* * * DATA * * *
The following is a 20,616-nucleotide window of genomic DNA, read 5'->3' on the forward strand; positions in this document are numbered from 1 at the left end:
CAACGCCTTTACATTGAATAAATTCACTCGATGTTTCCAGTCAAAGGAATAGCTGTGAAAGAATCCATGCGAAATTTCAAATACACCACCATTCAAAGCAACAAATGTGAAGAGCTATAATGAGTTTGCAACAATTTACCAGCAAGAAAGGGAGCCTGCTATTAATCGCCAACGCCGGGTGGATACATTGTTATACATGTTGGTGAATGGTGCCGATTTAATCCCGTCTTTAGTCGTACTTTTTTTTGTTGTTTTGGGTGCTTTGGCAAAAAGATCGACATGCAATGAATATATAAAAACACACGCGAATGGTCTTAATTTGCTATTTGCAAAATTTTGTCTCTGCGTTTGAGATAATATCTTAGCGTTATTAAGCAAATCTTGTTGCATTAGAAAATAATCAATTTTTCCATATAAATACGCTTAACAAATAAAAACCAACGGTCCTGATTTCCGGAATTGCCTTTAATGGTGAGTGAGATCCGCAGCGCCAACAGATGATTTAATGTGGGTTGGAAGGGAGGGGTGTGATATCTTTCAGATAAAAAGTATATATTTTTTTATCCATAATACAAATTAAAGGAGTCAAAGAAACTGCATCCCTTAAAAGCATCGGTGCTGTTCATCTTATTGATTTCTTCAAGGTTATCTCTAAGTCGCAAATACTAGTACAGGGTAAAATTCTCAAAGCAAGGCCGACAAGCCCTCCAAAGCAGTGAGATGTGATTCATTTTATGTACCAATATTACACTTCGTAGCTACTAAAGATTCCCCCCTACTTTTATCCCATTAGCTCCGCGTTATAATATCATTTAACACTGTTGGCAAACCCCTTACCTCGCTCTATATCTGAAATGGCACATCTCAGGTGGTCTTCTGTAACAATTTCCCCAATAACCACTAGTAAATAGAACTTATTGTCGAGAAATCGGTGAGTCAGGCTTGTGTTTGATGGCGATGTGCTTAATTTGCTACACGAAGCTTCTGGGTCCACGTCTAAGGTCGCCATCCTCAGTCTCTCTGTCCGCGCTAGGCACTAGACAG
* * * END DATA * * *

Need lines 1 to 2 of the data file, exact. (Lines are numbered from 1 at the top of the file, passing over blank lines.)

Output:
The following is a 20,616-nucleotide window of genomic DNA, read 5'->3' on the forward strand; positions in this document are numbered from 1 at the left end:
CAACGCCTTTACATTGAATAAATTCACTCGATGTTTCCAGTCAAAGGAATAGCTGTGAAAGAATCCATGCGAAATTTCAAATACACCACCATTCAAAGCAACAAATGTGAAGAGCTATAATGAGTTTGCAACAATTTACCAGCAAGAAAGGGAGCCTGCTATTAATCGCCAACGCCGGGTGGATACATTGTTATACATGTTGGTGAATGGTGCCGATTTAATCCCGTCTTTAGTCGTACTTTTTTTTGTTGTTTTGGGTGCTTTGGCAAAAAGATCGACATGCAATGAATATATAAAAACACACGCGAATGGTCTTAATTTGCTATTTGCAAAATTTTGTCTCTGCGTTTGAGATAATATCTTAGCGTTATTAAGCAAATCTTGTTGCATTAGAAAATAATCAATTTTTCCATATAAATACGCTTAACAAATAAAAACCAACGGTCCTGATTTCCGGAATTGCCTTTAATGGTGAGTGAGATCCGCAGCGCCAACAGATGATTTAATGTGGGTTGGAAGGGAGGGGTGTGATATCTTTCAGATAAAAAGTATATATTTTTTTATCCATAATACAAATTAAAGGAGTCAAAGAAACTGCATCCCTTAAAAGCATCGGTGCTGTTCATCTTATTGATTTCTTCAAGGTTATCTCTAAGTCGCAAATACTAGTACAGGGTAAAATTCTCAAAGCAAGGCCGACAAGCCCTCCAAAGCAGTGAGATGTGATTCATTTTATGTACCAATATTACACTTCGTAGCTACTAAAGATTCCCCCCTACTTTTATCCCATTAGCTCCGCGTTATAATATCATTTAACACTGTTGGCAAACCCCTTACCTCGCTCTATATCTGAAATGGCACATCTCAGGTGGTCTTCTGTAACAATTTCCCCAATAACCACTAGTAAATAGAACTTATTGTCGAGAAATCGGTGAGTCAGGCTTGTGTTTGATGGCGATGTGCTTAATTTGCTACACGAAGCTTCTGGGTCCACGTCTAAGGTCGCCATCCTCAGTCTCTCTGTCCGCGCTAGGCACTAGACAG